Wednesday, May 20, 2009

Imprints Left Behind

Today I had an appointment for Eli. I chatted in the waiting room with other moms and dads talking of typical things like ages, personalities and as always, why my very tall children were with me instead of in school. This particular time, a mom was genuinely interested in the idea of home educating and how one does it. She has 20 month old twin girls and a 3 month old baby boy...rather ambitious enquiry if you ask me.

Our turn came and went. A nurse returned to give me some paperwork and asked a very common question.....Do you have three children all together? I have been confronted with this question many times over the last seven years and each time I make a choice. The choice to smile and say I have three or to go on and explain that I have given birth to four children and been pregnant six times, loosing two of them at twelve weeks. Right after Jonah was born and died I was compelled to always include him in my responses. As time went on it became a choice. Most times I can sense if someone would be interested or not. Sometimes I have judged incorrectly but not today.

I took the chance responding to the nurse and explained that I actually have given birth to four children, one of which died shortly after birth. It is at this point that you get a clear picture of how the conversation will go from here. She moved closer to me and attempted to sit next to me but my bag was in the way, I quickly moved it. She sat next to me and expressed her sympathy and sorrow for me. It was amazing really. The door opened so easily and God was at work through this little boy again. How often I have found a complete different response. Other times the person begins to fidget with their hands.....a sure sign of discomfort, they instinctively move slightly away from me, express their sympathy quickly and excuse themselves. I don't blame them. The death of a baby IS unnatural. I do find that those who have hurt much themselves are the ones who move closer. As a culture and by nature we run from suffering, pain and discomfort. I know I still do on many levels.

She gently asked me how my son died, I explained. She took the time to express her thoughts on how difficult it must have been and how one gets through something like this. I agreed that it was/is difficult to the core and then began to tell her about my Saving Grace, my Hope Within and the One who Sustained me through the darkest struggle of my life. I began to tell her though my son is dead in his body, he is not dead as we think of death but very much alive. That his death and the gift of that suffering has opened my eyes to things I could not see, to comfort I hadn't known and truth I was yet to believe.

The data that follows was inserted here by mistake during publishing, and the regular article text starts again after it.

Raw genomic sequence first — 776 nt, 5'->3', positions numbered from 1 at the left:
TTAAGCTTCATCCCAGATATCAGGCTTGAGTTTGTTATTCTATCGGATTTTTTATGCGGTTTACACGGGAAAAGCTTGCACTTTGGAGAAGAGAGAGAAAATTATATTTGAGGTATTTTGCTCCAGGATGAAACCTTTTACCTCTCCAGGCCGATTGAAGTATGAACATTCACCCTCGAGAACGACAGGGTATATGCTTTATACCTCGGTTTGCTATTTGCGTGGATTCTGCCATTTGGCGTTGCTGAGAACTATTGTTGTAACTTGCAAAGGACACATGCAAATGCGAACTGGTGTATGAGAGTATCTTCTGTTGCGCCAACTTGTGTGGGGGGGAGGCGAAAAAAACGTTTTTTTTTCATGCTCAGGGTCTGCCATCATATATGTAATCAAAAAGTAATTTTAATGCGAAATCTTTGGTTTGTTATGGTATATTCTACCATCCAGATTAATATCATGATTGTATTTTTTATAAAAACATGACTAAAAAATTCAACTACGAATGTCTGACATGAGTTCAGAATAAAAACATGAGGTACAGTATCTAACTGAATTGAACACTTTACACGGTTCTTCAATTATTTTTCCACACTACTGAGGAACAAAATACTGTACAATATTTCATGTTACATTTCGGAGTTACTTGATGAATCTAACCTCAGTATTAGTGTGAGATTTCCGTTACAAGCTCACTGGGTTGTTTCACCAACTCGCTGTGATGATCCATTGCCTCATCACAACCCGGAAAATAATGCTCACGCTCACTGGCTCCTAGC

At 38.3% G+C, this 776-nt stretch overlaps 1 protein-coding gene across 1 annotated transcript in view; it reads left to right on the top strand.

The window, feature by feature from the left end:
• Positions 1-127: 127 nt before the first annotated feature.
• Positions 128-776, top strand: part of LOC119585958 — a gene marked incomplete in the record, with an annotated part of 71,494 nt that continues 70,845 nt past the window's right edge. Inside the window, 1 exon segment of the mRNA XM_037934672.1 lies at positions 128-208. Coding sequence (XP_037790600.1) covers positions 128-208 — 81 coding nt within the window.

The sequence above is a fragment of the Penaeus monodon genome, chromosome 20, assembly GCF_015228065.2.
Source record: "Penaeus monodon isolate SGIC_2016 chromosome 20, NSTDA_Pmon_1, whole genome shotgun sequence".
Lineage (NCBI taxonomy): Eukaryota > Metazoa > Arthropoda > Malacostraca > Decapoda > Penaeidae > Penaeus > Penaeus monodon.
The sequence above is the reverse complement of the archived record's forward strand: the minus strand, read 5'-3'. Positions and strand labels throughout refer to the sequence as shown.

Jonah's short life brought much grace into our lives as God worked it all to good for His glory. This little boy we will never see grow up, nor hold or talk to on this earth still leaves his imprint here. He opens doors for me to share about an amazing Savior that would otherwise remain closed. It also blesses me to talk about his life and how he is so much apart of our family, still today. It makes me think of a foot print left on the beach. There was someone there, but you don't know who it was or anything about them.....just the evidence that they truly exsist.

Thank you Jonah for still speaking seven years later into my life and the lives of others. And thank you God for using the short life of a small boy to turn this heart and the heart of others toward you.

This is his legacy.


Jorge and Karen Silva said...

Wow, thanks for sharing that! You are SO GOOD with words!!

The VW's said...